Apparently the state of Deleware has some problems with how they care for those unfortunate souls locked up in their jails. Wilmington’s News Journal recently concluded a six-month investigation into the state’s prison system. Uncovering an ongoing issue of inadequate medical treatment for inmates incarcerated and under the care of the state, the News Journal exposes an issue that I’m sure is widespread across the U.S.
It was 20 years ago that yours truly worked for the Indiana Department of Corrections, as a med tech in their medium security prison in Westville, Indiana. At the time, I was a wide-eyed 22-year-old, in need of a job in a state with a paucity of living wage options. With a young family and not many other options, I drove the 30 miles up U.S. Route 30, making my way to the walls of Westville Correctional Center, with hopes of a job that paid more than minimum wage.
That experience almost two decades ago, gave me a first-hand look at conditions inside many of America’s jails and correctional institutions. As I read sections of this four-part expose on Delaware’s incompetence and blatant disregard for the welfare of those under their care, I marvel at how many Americans are comfortable with our country’s archaic and barbaric treatment of many who made a mistake and got caught. Granted, there are those sociopaths and others who have committed violent crimes. But in our country, growing numbers of those locked up behind bars, with ever-increasing sentences, are for drugs and other non-violent offenses.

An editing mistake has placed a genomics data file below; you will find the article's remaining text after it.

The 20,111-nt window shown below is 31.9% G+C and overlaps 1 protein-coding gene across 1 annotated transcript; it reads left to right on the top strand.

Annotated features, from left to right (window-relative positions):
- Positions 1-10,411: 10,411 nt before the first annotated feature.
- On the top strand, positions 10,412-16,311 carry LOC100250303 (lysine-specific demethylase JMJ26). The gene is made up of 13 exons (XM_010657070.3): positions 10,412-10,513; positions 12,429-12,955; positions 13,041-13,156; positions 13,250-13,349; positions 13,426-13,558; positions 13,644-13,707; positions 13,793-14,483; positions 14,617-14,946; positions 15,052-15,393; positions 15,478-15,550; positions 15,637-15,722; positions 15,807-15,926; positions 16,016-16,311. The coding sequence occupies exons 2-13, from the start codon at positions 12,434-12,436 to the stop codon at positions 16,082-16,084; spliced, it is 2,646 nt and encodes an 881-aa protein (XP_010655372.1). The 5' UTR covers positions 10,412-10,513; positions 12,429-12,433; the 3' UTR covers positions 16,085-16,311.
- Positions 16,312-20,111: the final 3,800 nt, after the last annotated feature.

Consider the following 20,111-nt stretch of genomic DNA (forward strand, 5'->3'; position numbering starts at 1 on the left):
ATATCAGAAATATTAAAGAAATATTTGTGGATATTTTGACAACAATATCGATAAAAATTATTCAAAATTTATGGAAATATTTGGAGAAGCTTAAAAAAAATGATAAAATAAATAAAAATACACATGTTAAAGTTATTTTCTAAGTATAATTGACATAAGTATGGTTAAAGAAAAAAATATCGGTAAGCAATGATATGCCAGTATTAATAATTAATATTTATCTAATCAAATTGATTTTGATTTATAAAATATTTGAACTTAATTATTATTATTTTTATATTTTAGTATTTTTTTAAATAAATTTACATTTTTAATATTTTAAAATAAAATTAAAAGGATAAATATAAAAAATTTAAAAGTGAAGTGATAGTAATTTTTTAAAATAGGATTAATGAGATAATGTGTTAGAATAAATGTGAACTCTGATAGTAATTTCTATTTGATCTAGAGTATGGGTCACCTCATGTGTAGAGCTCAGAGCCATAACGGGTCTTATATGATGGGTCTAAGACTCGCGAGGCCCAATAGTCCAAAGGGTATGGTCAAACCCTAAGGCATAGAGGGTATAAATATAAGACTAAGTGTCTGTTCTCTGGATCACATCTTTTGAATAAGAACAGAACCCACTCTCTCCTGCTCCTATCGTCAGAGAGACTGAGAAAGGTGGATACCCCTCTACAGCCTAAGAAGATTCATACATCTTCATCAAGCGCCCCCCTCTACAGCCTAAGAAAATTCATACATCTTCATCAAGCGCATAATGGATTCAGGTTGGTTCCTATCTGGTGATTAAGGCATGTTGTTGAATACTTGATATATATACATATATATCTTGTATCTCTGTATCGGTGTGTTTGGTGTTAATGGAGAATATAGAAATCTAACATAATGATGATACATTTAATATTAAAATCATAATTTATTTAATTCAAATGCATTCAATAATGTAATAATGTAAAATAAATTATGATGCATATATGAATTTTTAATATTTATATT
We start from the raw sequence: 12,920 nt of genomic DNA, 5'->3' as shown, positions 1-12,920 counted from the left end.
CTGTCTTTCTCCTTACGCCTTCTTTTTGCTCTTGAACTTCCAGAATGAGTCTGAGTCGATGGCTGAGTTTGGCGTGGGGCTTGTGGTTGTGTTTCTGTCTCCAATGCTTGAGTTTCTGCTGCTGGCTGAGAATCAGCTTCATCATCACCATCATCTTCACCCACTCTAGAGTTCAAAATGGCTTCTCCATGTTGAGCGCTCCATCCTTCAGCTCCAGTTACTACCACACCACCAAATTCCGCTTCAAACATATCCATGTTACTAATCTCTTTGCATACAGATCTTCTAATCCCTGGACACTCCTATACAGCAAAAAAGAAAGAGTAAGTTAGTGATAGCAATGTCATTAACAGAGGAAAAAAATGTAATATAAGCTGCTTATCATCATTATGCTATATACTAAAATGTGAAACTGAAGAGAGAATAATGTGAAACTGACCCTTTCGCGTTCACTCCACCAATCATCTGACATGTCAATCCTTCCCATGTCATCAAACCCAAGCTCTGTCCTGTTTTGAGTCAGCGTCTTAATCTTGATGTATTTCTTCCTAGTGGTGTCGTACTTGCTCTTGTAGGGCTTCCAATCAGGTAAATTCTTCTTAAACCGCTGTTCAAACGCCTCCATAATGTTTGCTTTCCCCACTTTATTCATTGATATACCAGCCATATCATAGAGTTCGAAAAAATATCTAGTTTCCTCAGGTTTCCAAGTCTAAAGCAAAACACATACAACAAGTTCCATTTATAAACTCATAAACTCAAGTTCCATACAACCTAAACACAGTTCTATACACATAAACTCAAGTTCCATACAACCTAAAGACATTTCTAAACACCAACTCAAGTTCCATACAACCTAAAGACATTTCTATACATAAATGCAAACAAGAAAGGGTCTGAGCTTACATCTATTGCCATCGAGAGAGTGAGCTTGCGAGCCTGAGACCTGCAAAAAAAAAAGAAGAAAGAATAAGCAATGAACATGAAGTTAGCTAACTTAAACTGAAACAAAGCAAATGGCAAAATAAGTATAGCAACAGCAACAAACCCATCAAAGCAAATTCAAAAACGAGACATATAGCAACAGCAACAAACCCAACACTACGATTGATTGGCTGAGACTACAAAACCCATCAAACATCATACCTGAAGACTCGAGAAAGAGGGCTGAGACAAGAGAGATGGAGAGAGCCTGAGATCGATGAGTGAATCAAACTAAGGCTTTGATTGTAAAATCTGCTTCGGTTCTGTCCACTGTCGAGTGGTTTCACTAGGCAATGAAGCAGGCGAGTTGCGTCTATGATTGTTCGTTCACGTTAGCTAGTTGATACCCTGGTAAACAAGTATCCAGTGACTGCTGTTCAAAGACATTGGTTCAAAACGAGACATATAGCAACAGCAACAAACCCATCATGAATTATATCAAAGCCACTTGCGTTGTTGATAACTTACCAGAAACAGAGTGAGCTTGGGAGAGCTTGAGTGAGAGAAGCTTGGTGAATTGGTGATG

With an AID’s death rate that is the highest in the nation, the incompetence displayed by the state-contracted private health provider, CMS, reveals conditions that routinely violate constitutional provisions that require that states provide adequate medical care to inmates. CMS is one of the country’s largest providers of contracted medical services to correctional facilities across the fruited plane. They provide care to some 285,000 inmates in 360 facilities, located in 25 states.
For those right-wingers who subscribe to the philosophy towards prisoners that says, “lock ‘em up and throw away the key”, I might point out that the U.S. Constitution has prohibitions against “cruel and unusual punishment”. May I direct you to the Eighth Amendment?
With over 1.3 million Americans behind bars, the U.S. rate of incarceration is 2nd in the world, behind only Russia. Add to that number, nearly 1 million more in local and county jails, and you get a clearer picture of this country’s obsession with law and order and a form of justice that’s problematic at best.
Like so many aspects of life in America—capitalism and the drive for ever-increasing profits, makes a caricature of concepts such as justice. When prisons became just another tool for economic development, then dealing with issues of right and wrong, retribution, and rehabilitation take a back seat to good ole’ fashioned greed.